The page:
Inpatient Medical Ward Experiences catalyst film
In this section you will find a range of ‘trigger films’ we have created for use in service improvement projects, including experience-based co-design and experience-led commissioning. Trigger films are designed to be used as part of a facilitated quality improvement process; their purpose is to to get local people, patients, families and NHS staff talking together about how they can jointly improve people’s experience.
You can find out more about experience-based co-design here kingsfund.org.uk and experience-led commissioning here experienceledcare.co.uk
The Point of Care Foundation has developed a training course in experience-based co-design with support from NHS England. pointofcarefoundation.org.uk
This film was developed for health services to use as part of an experience-based co-design (EBCD) process. EBCD is a patient-centred quality improvement process, and if you are planning to implement it in your organisation we recommend you use the online EBCD toolkit to guide you. The Point of Care Foundation is also developing a learning programme on EBCD supported by NHS England. We anticipate that it could also be used as part of an experience-led commissioning process. The film is a ‘trigger’ film which is intended to get local people, patients, families and NHS staff talking together about how they can jointly improve people’s experience.
If you plan to show this film, we suggest the person facilitating the session use the following introduction to set the scene.
This film was put together from analysis of a number of interview collections that are part of a national sample of people talking about their experiences of different health conditions. Researchers at the University of Oxford collected interviews with people all round the country, many on video, some audio or written only. They present findings from these interviews on the patient information website www.healthtalk.org The interviews are not just about NHS care but also much wider experiences for example the impact that a particular health condition has had on their family, work and social lives.
For this project, we looked again at the whole interview collections and this time pulled out specific themes around experiences of services and ‘touchpoints’ (points of contact with the NHS) on a cross cutting topic about inpatient medical ward experiences. The film includes people talking about their experiences with a range of health conditions or circumstances including; cancers, neurological conditions, TIA (transient ischaemic attack) and stroke, diabetes, heart attack, and carers of people with a terminal illness.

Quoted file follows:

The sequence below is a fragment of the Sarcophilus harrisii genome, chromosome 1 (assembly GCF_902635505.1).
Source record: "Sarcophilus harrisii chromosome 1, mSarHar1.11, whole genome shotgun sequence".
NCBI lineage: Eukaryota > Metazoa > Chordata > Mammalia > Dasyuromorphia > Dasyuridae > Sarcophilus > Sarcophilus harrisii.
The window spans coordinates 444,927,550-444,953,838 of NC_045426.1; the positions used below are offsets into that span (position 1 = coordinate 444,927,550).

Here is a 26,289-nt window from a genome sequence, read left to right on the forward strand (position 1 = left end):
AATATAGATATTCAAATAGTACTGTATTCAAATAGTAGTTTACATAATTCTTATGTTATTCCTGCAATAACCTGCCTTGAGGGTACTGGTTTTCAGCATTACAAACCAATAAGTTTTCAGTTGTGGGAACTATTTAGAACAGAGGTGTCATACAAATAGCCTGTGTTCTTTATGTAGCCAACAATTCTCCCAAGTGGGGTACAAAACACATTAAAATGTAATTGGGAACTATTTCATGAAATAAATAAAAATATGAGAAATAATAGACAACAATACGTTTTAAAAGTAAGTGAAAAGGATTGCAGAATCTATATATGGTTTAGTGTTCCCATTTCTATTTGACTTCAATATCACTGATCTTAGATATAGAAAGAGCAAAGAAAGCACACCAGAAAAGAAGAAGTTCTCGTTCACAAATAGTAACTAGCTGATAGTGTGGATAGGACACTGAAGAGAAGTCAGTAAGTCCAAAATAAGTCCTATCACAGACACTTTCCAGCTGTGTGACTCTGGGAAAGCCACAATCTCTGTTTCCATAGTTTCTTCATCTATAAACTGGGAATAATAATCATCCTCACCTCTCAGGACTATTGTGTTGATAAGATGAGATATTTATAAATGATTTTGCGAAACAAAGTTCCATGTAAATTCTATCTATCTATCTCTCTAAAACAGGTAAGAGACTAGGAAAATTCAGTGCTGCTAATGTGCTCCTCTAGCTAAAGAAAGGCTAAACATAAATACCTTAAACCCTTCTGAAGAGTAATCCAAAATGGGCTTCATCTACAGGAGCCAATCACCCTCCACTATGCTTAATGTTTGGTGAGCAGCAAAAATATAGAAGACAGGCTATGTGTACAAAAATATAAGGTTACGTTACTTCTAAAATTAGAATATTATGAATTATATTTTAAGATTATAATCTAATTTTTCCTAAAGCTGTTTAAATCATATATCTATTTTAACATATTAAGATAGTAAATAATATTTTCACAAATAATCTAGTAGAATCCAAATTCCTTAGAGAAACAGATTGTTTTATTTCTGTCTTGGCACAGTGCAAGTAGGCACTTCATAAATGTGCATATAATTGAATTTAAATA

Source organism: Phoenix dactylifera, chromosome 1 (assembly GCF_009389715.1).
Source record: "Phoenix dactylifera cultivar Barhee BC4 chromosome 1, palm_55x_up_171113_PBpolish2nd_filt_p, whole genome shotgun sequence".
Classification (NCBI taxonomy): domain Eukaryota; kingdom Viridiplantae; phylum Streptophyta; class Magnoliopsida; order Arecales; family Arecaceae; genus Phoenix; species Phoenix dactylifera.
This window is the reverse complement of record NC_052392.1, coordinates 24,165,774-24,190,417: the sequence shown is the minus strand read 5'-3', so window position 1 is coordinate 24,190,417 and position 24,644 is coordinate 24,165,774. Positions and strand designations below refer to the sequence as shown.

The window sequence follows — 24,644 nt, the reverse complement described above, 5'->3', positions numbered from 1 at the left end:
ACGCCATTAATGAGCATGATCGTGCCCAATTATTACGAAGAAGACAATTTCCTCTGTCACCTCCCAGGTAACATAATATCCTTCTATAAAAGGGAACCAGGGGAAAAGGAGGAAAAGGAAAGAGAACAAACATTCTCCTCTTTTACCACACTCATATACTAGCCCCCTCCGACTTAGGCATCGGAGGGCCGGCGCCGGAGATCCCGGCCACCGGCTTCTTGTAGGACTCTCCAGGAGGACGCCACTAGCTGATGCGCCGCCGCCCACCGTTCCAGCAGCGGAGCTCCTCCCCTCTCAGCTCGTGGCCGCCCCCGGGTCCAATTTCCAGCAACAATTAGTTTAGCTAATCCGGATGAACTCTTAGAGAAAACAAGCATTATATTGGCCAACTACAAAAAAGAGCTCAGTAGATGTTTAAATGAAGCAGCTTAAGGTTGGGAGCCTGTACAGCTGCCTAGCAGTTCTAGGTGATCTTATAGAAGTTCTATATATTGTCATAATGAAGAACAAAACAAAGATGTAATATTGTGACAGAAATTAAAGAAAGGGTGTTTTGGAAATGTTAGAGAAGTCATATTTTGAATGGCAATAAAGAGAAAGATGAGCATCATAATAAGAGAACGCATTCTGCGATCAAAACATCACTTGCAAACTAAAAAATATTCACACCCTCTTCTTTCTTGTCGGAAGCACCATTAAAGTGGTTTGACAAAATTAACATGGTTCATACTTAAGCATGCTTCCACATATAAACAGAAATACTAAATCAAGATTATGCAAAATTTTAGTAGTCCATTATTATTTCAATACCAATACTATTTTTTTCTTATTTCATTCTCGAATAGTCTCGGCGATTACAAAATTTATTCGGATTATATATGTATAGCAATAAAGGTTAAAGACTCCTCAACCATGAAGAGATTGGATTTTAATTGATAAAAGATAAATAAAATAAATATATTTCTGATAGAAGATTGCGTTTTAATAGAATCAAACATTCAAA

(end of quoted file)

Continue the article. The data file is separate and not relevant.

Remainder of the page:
Obviously these are not people from your local area and everybody has a different experience, though some patterns do start to emerge from looking at many stories. Some of the things they say you may think aren't relevant to local services or what happened to you. But our hope is that listening to them will help you reflect on your own memories and spark some ideas for what could be done differently here.
There may be some where people are frustrated or angry, because of the distress they have experienced. You will hear some negative comments, because we can learn a lot from looking at when things went wrong and what could have been done to make that a better experience. Even when people are largely positive about the rest of their care, one damaging bad moment can colour the whole thing. But listen out for positive comments too, where people remember some small act of kindness or a particularly good moment that made all the difference to them.
This film was made with funding from the NHS National Institute for Health Research Health Services and Delivery Research (HS&DR) Programme, as part of research project14/156/06.
The views and opinions expressed are those of the authors and do not necessarily reflect those of the NHS, the NIHR, or the Department of Health.
The original interview studies on which it is based were supported by various organisations (visit healthtalk.org for more information), and interviews were undertaken by researchers at the Health Experiences Research Group from the University of Oxford.
Re-analysis of the interviews to produce this film was led by Louise Locock, guided by the input of a lay panel of ten people.